Ironically, given the rising infrastructure spend in these countries, businesses are hesitant to make a firm commitment to expansion due to increasingly outdated perceptions about many of the emerging market territories’ ability to foster international commerce.  We can take Africa as a key example of this. As part of our research, we spoke with more than 300 multinational companies earlier this year. Of these 81 percent expressed a desire to expand into South Africa and 61 percent into Sub-Saharan Africa by mid-2011. Half of these however, were reluctant to make the move due to concerns about the perceived lack of infrastructure in the region.
Companies such as Cable&Wireless Worldwide have long invested heavily in getting high-speed, high-capacity and cost effective telecom networks into these regions and today, the infrastructure in these markets is much more advanced than businesses are giving it credit for. 
Nowhere is this more pertinent that when looking at the African continent. For example, we deployed our first cables in the region in 1890 and others have followed in the following years. This investment is continuing today and within the next two years around five more undersea cable networks connecting the continent to the rest of the world are due to come into operation, including the recently announced, West Africa Cable System (WACS).
This project will provide a high-speed fibre optic network that will link more than 13 countries in Southern and Western Africa to Europe with faster and more cost effective connectivity. It will also provide an independent solution to the private systems currently planned and will build on the existing telecoms capability in the region, increasing the combined international bandwidth capacity into sub-Saharan Africa by 120 times by the end of 2011.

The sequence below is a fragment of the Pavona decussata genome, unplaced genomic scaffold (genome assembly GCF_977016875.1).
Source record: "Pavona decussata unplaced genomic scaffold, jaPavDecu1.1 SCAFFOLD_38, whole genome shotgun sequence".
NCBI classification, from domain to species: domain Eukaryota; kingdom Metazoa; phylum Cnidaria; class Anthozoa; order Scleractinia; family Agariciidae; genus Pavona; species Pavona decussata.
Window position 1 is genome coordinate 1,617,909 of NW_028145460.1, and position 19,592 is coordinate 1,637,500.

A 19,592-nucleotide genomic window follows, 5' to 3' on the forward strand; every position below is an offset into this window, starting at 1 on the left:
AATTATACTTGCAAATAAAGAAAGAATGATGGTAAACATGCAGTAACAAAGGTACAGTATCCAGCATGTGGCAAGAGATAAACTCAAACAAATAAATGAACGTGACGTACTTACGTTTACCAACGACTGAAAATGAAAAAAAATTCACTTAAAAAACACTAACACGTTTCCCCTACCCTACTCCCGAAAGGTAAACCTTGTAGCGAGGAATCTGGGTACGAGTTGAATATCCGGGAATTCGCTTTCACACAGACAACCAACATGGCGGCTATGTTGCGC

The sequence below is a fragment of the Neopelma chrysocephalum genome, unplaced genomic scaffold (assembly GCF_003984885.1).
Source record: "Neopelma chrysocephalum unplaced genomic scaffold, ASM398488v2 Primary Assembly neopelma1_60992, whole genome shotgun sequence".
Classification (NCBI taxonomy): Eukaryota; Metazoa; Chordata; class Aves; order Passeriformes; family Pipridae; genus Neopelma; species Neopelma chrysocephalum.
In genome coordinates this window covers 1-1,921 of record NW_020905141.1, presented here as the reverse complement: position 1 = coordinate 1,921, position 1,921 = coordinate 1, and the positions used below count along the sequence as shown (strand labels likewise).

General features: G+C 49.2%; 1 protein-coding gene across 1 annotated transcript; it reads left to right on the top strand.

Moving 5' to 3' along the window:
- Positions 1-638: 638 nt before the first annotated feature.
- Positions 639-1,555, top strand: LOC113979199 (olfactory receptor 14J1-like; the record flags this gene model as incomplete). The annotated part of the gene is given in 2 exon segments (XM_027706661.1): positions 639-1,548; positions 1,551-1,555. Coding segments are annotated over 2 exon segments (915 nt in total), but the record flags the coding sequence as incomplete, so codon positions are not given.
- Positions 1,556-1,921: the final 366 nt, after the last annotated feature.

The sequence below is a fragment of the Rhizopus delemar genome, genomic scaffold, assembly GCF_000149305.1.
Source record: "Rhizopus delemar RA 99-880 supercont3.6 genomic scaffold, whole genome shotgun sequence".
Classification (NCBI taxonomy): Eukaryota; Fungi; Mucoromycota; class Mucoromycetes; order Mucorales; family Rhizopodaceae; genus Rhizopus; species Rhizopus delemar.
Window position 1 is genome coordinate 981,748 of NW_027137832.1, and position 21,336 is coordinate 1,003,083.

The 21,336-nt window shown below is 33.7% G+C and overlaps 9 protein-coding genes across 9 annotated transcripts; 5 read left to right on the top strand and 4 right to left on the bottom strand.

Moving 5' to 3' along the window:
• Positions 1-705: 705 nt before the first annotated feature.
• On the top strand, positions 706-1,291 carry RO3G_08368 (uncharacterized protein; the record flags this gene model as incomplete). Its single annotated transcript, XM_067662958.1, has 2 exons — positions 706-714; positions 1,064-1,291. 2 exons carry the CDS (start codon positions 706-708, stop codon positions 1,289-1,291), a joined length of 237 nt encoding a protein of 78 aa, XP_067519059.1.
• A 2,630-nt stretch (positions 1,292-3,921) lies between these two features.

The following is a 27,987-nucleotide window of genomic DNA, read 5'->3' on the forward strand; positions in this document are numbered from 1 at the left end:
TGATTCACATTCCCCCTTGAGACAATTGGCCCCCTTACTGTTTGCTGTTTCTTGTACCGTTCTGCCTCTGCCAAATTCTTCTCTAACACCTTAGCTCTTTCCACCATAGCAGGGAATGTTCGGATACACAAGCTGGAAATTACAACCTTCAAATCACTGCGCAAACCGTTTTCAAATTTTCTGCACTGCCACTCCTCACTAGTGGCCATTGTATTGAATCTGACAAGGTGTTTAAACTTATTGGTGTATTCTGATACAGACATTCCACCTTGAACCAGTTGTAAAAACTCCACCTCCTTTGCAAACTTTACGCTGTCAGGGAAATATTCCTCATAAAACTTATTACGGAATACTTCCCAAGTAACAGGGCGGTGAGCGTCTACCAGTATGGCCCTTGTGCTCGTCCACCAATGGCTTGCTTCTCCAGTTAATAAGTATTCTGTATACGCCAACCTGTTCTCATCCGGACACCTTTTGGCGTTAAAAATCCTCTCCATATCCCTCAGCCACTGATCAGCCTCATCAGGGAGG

The telecoms sector is rapidly proving itself to be the key that unlocks the potential of this vast continent and yet European businesses continue to drag their heels, particularly in comparison to their Asian counterparts. Where you might expect to see North American and European businesses forming the first wave of investment, we are currently seeing the majority of traffic coming into African directly from Asia. An observation that was very much backed up by our research which showed that approximately 60% of the companies surveyed from Asia Pacific were more informed about emerging territories such as the Middle East or Africa and more hungry to grow in the region than North America or Europe.  Nearly 70% of Asia Pacific respondents mentioned that they expect to set up operations in the Gulf States and South Africa in the next 18 months and about 60% of the companies also said that they would consider opening up offices in North Africa and Sub-Saharan Africa in the same timescale.
A vast number of Asian, and particularly Chinese, companies are helping to build Africa’s infrastructure, from energy and transport to telecoms, as well as investing in electronics and automotive assembly. All of which are needed to respond to the demands of a growing middle class, requiring ever higher numbers of services and goods. Africa also has a  relatively untapped, high potential workforce. Countries such as Ghana, where the population is highly educated and has strong English skills, could be a veritable goldmine in terms of employment potential. 
Much as they did back in the 16th century, emerging territories present huge opportunities for European businesses and, in the same way, the investment they then deliver to the chosen market can be equally significant and beneficial. The lack of understanding or appreciation of just how quickly emerging markets are catching up, and in some cases outstripping Western infrastructure, means that businesses that continue to sit on the fence risk missing out on the modern day ‘bounty’ of huge opportunities and financial rewards.